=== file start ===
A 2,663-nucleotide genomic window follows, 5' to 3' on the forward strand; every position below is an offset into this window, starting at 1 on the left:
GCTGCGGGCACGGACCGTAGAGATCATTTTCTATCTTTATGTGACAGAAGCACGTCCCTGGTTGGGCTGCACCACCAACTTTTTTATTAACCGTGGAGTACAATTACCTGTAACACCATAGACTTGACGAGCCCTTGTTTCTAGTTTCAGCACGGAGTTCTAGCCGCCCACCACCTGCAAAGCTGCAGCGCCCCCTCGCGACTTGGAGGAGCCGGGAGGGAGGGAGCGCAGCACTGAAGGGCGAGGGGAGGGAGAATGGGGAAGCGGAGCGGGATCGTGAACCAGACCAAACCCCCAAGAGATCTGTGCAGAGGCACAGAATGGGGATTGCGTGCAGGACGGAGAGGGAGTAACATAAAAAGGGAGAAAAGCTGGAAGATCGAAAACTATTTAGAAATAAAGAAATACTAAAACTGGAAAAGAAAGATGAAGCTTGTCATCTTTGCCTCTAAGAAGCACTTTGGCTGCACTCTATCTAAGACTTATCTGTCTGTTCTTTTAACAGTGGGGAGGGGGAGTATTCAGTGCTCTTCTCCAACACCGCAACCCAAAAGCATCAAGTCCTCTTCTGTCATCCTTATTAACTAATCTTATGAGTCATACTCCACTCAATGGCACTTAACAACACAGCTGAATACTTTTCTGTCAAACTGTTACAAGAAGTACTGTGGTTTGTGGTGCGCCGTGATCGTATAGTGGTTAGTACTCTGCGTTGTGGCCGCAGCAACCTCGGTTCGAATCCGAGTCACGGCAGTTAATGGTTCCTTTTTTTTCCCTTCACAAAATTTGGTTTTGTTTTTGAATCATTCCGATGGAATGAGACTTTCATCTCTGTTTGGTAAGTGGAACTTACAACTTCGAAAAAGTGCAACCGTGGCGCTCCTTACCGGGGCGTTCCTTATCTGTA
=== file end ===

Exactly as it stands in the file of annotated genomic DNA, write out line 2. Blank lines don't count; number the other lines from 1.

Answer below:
GCTGCGGGCACGGACCGTAGAGATCATTTTCTATCTTTATGTGACAGAAGCACGTCCCTGGTTGGGCTGCACCACCAACTTTTTTATTAACCGTGGAGTACAATTACCTGTAACACCATAGACTTGACGAGCCCTTGTTTCTAGTTTCAGCACGGAGTTCTAGCCGCCCACCACCTGCAAAGCTGCAGCGCCCCCTCGCGACTTGGAGGAGCCGGGAGGGAGGGAGCGCAGCACTGAAGGGCGAGGGGAGGGAGAATGGGGAAGCGGAGCGGGATCGTGAACCAGACCAAACCCCCAAGAGATCTGTGCAGAGGCACAGAATGGGGATTGCGTGCAGGACGGAGAGGGAGTAACATAAAAAGGGAGAAAAGCTGGAAGATCGAAAACTATTTAGAAATAAAGAAATACTAAAACTGGAAAAGAAAGATGAAGCTTGTCATCTTTGCCTCTAAGAAGCACTTTGGCTGCACTCTATCTAAGACTTATCTGTCTGTTCTTTTAACAGTGGGGAGGGGGAGTATTCAGTGCTCTTCTCCAACACCGCAACCCAAAAGCATCAAGTCCTCTTCTGTCATCCTTATTAACTAATCTTATGAGTCATACTCCACTCAATGGCACTTAACAACACAGCTGAATACTTTTCTGTCAAACTGTTACAAGAAGTACTGTGGTTTGTGGTGCGCCGTGATCGTATAGTGGTTAGTACTCTGCGTTGTGGCCGCAGCAACCTCGGTTCGAATCCGAGTCACGGCAGTTAATGGTTCCTTTTTTTTCCCTTCACAAAATTTGGTTTTGTTTTTGAATCATTCCGATGGAATGAGACTTTCATCTCTGTTTGGTAAGTGGAACTTACAACTTCGAAAAAGTGCAACCGTGGCGCTCCTTACCGGGGCGTTCCTTATCTGTA